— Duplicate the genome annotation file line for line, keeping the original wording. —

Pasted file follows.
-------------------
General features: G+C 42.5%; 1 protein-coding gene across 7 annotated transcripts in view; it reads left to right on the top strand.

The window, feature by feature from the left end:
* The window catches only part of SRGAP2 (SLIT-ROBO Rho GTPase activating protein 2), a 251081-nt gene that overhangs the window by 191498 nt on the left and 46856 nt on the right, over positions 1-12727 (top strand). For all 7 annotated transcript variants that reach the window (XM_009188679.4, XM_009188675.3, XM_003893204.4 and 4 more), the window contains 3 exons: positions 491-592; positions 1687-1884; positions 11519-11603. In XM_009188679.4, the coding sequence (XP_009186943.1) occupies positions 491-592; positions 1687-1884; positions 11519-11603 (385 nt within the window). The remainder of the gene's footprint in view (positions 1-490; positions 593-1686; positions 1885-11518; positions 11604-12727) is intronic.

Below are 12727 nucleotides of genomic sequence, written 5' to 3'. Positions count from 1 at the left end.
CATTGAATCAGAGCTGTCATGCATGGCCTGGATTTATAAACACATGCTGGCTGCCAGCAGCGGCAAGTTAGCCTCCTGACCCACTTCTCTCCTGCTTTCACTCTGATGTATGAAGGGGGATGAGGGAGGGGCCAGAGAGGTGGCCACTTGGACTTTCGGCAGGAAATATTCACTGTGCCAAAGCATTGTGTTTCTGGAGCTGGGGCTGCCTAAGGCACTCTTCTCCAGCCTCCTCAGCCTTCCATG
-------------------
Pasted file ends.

General features: G+C 42.5%; 1 protein-coding gene across 7 annotated transcripts in view; it reads left to right on the top strand.

The window, feature by feature from the left end:
* The window catches only part of SRGAP2 (SLIT-ROBO Rho GTPase activating protein 2), a 251081-nt gene that overhangs the window by 191498 nt on the left and 46856 nt on the right, over positions 1-12727 (top strand). For all 7 annotated transcript variants that reach the window (XM_009188679.4, XM_009188675.3, XM_003893204.4 and 4 more), the window contains 3 exons: positions 491-592; positions 1687-1884; positions 11519-11603. In XM_009188679.4, the coding sequence (XP_009186943.1) occupies positions 491-592; positions 1687-1884; positions 11519-11603 (385 nt within the window). The remainder of the gene's footprint in view (positions 1-490; positions 593-1686; positions 1885-11518; positions 11604-12727) is intronic.

Below are 12727 nucleotides of genomic sequence, written 5' to 3'. Positions count from 1 at the left end.
CATTGAATCAGAGCTGTCATGCATGGCCTGGATTTATAAACACATGCTGGCTGCCAGCAGCGGCAAGTTAGCCTCCTGACCCACTTCTCTCCTGCTTTCACTCTGATGTATGAAGGGGGATGAGGGAGGGGCCAGAGAGGTGGCCACTTGGACTTTCGGCAGGAAATATTCACTGTGCCAAAGCATTGTGTTTCTGGAGCTGGGGCTGCCTAAGGCACTCTTCTCCAGCCTCCTCAGCCTTCCATG